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Occupational Risk Factors In Alzheimers Disease: A Review Assessing Quality Of Published Epidemiological Studies
  1. Miguel Santibañez (santibanyez_mig{at}gva.es)
  1. Occupational Health Unit. Public Health Center, Elche. Alicante., Spain
    1. Francisco Bolumar (francisco.bolumar{at}uah.es)
    1. Department of Health Sciences. University of Alcala. Madrid., Spain
      1. Ana M Garcia (anagar{at}uv.es)
      1. Department of Preventive Medicine and Public Health. University of Valencia. Spain., Spain

        Abstract

        Objectives. Epidemiological evidence of the association between Alzheimers disease (AD) and most frequently studied occupational exposures -pesticides, solvents, electromagnetic fields (EMF), lead and aluminium- is inconsistent. The aim of this study is to assess the associations between AD and these exposures based on the evaluation of published studies with a standardised and systematic approach. Methods. Epidemiological studies published up to June of 2003 were systematically searched through PubMed and Toxline. Selected studies were independently evaluated by two blind expert epidemiologists through specific questionnaires. According to scores in the questionnaires a global quality index (GQI) was calculated (percent, range 0-100) for each study. The presence of potential biases was also estimated. Results. Twenty four studies (21 case-control and 3 cohort studies) were included. Median GQI was 36.6% (range 19.5%-62.9%). Most of the case-control studies showed GQI below 50%. The study with the highest score was a cohort study. Likelihood of exposure misclassification bias affected 18 of the 24 studies. Opportunity for bias arose too from the use of surrogate informants affected 17 studies, followed by disease misclassification (11 studies) and selection bias (10 studies). Eleven studies explored the relationship of AD with solvents, seven with EMF, six with pesticides, six with lead and three with aluminium. For pesticides, studies of greater quality and prospective design found increased and statistically significant associations. Regarding the remaining occupational agents, the evidence of association is less consistent (for solvents and EMF) or absent (for lead and aluminium). Conclusions. According to our assessment, quality of epidemiological studies on Alzheimers disease and occupational exposures is generally low, with high probability for bias. Considering only higher quality studies, pesticides are the agents for which there is greater evidence of association with the disease.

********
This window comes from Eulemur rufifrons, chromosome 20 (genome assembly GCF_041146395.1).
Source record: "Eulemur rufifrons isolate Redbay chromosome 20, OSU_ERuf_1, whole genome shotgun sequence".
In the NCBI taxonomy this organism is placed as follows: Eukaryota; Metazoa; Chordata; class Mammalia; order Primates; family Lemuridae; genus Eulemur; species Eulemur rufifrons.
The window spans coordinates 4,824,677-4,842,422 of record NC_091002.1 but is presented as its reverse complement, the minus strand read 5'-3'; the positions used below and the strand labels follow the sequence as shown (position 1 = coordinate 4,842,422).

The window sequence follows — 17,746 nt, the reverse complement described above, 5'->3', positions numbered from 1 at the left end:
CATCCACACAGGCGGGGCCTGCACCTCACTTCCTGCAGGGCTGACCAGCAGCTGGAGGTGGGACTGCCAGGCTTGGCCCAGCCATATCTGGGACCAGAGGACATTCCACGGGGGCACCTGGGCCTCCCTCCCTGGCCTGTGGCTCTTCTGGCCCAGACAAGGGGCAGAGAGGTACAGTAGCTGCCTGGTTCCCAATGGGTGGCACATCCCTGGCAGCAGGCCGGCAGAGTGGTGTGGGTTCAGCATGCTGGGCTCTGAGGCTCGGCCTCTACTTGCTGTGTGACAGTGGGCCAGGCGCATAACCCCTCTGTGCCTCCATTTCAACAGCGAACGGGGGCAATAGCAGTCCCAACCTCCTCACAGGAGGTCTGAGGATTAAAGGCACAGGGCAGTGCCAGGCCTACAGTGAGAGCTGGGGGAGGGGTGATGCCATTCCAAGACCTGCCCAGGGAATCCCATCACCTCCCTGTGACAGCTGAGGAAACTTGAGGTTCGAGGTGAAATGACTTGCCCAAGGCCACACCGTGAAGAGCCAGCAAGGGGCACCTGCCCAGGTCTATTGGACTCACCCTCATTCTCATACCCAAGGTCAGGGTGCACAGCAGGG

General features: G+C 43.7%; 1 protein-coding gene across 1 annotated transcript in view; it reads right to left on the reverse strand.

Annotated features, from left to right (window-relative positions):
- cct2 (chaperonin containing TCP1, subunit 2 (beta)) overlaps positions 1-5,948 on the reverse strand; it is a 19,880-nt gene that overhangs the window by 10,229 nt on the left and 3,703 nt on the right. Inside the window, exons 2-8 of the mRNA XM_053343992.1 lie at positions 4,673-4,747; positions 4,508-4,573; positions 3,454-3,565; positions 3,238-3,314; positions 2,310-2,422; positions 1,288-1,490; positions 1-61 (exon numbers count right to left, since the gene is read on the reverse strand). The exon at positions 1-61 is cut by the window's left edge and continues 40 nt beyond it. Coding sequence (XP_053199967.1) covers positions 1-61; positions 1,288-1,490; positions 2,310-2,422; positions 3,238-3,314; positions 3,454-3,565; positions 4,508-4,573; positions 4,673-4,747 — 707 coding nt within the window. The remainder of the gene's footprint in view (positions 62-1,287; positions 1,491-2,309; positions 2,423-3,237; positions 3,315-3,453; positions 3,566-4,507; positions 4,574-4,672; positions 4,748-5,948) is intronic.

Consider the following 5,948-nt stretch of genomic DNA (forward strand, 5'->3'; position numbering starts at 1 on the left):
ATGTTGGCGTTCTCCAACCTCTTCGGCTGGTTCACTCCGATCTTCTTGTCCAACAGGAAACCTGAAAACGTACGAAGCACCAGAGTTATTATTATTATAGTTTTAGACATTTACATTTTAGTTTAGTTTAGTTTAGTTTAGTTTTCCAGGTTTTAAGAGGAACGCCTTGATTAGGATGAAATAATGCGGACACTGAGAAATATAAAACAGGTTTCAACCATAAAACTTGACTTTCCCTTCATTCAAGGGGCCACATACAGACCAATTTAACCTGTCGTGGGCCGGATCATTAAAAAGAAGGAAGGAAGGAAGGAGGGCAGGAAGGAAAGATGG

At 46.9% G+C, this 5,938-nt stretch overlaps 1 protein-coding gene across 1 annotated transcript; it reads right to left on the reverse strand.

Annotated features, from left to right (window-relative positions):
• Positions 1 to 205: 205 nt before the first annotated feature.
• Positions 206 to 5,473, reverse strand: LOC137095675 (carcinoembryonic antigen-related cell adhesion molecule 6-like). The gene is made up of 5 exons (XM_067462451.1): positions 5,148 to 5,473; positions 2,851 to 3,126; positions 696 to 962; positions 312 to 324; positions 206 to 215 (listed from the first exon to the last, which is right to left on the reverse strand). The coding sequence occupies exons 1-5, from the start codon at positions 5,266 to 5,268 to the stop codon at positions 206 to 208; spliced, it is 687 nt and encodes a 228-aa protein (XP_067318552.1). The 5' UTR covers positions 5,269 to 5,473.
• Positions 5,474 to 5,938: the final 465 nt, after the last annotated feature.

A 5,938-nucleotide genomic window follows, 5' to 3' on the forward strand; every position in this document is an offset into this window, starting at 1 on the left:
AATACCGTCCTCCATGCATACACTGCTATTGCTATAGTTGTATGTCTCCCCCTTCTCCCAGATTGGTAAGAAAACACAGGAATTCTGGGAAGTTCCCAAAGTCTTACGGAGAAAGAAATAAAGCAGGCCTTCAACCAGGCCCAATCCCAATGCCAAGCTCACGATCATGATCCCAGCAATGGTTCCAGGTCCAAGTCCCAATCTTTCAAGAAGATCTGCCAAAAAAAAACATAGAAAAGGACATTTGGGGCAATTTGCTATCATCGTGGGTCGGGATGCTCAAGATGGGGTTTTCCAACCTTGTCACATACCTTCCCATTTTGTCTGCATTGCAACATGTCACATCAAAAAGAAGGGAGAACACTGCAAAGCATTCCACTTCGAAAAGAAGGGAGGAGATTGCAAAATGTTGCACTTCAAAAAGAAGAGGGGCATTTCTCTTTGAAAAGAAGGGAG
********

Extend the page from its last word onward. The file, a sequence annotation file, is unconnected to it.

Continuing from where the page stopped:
• Alzheimer disease
        • electromagnetic fields
        • occupational exposure
        • pesticides
        • solvents

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